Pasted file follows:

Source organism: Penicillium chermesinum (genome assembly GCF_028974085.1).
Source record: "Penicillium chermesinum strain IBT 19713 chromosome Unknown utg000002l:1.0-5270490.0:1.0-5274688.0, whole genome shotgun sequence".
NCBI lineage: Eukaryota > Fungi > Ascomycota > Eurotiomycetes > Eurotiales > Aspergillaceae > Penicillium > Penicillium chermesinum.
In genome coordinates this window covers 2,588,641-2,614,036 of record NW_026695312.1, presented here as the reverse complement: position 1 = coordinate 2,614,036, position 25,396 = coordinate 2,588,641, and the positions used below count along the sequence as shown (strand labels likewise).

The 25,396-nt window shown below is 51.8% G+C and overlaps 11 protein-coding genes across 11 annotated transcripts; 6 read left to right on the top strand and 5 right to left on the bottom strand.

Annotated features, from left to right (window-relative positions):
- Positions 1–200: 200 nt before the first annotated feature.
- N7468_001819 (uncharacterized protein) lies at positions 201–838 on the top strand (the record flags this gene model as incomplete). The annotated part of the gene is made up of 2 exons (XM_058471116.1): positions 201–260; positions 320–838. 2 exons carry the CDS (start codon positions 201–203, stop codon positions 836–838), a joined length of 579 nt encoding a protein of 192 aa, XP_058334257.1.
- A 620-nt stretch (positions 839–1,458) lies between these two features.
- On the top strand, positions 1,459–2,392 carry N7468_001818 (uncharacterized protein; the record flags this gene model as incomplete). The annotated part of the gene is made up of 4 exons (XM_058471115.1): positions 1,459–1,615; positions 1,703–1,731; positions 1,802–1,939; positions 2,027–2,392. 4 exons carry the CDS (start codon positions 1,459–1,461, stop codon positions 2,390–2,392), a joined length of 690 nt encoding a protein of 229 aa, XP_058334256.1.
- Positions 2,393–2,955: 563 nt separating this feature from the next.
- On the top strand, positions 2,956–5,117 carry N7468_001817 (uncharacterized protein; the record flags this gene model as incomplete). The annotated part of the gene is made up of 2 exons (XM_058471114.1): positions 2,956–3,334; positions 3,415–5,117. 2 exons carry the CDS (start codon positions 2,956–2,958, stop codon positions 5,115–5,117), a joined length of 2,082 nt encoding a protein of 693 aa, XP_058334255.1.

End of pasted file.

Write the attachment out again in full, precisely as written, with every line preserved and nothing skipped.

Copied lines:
Source organism: Penicillium chermesinum (genome assembly GCF_028974085.1).
Source record: "Penicillium chermesinum strain IBT 19713 chromosome Unknown utg000002l:1.0-5270490.0:1.0-5274688.0, whole genome shotgun sequence".
NCBI lineage: Eukaryota > Fungi > Ascomycota > Eurotiomycetes > Eurotiales > Aspergillaceae > Penicillium > Penicillium chermesinum.
In genome coordinates this window covers 2,588,641-2,614,036 of record NW_026695312.1, presented here as the reverse complement: position 1 = coordinate 2,614,036, position 25,396 = coordinate 2,588,641, and the positions used below count along the sequence as shown (strand labels likewise).

The 25,396-nt window shown below is 51.8% G+C and overlaps 11 protein-coding genes across 11 annotated transcripts; 6 read left to right on the top strand and 5 right to left on the bottom strand.

Annotated features, from left to right (window-relative positions):
- Positions 1–200: 200 nt before the first annotated feature.
- N7468_001819 (uncharacterized protein) lies at positions 201–838 on the top strand (the record flags this gene model as incomplete). The annotated part of the gene is made up of 2 exons (XM_058471116.1): positions 201–260; positions 320–838. 2 exons carry the CDS (start codon positions 201–203, stop codon positions 836–838), a joined length of 579 nt encoding a protein of 192 aa, XP_058334257.1.
- A 620-nt stretch (positions 839–1,458) lies between these two features.
- On the top strand, positions 1,459–2,392 carry N7468_001818 (uncharacterized protein; the record flags this gene model as incomplete). The annotated part of the gene is made up of 4 exons (XM_058471115.1): positions 1,459–1,615; positions 1,703–1,731; positions 1,802–1,939; positions 2,027–2,392. 4 exons carry the CDS (start codon positions 1,459–1,461, stop codon positions 2,390–2,392), a joined length of 690 nt encoding a protein of 229 aa, XP_058334256.1.
- Positions 2,393–2,955: 563 nt separating this feature from the next.
- On the top strand, positions 2,956–5,117 carry N7468_001817 (uncharacterized protein; the record flags this gene model as incomplete). The annotated part of the gene is made up of 2 exons (XM_058471114.1): positions 2,956–3,334; positions 3,415–5,117. 2 exons carry the CDS (start codon positions 2,956–2,958, stop codon positions 5,115–5,117), a joined length of 2,082 nt encoding a protein of 693 aa, XP_058334255.1.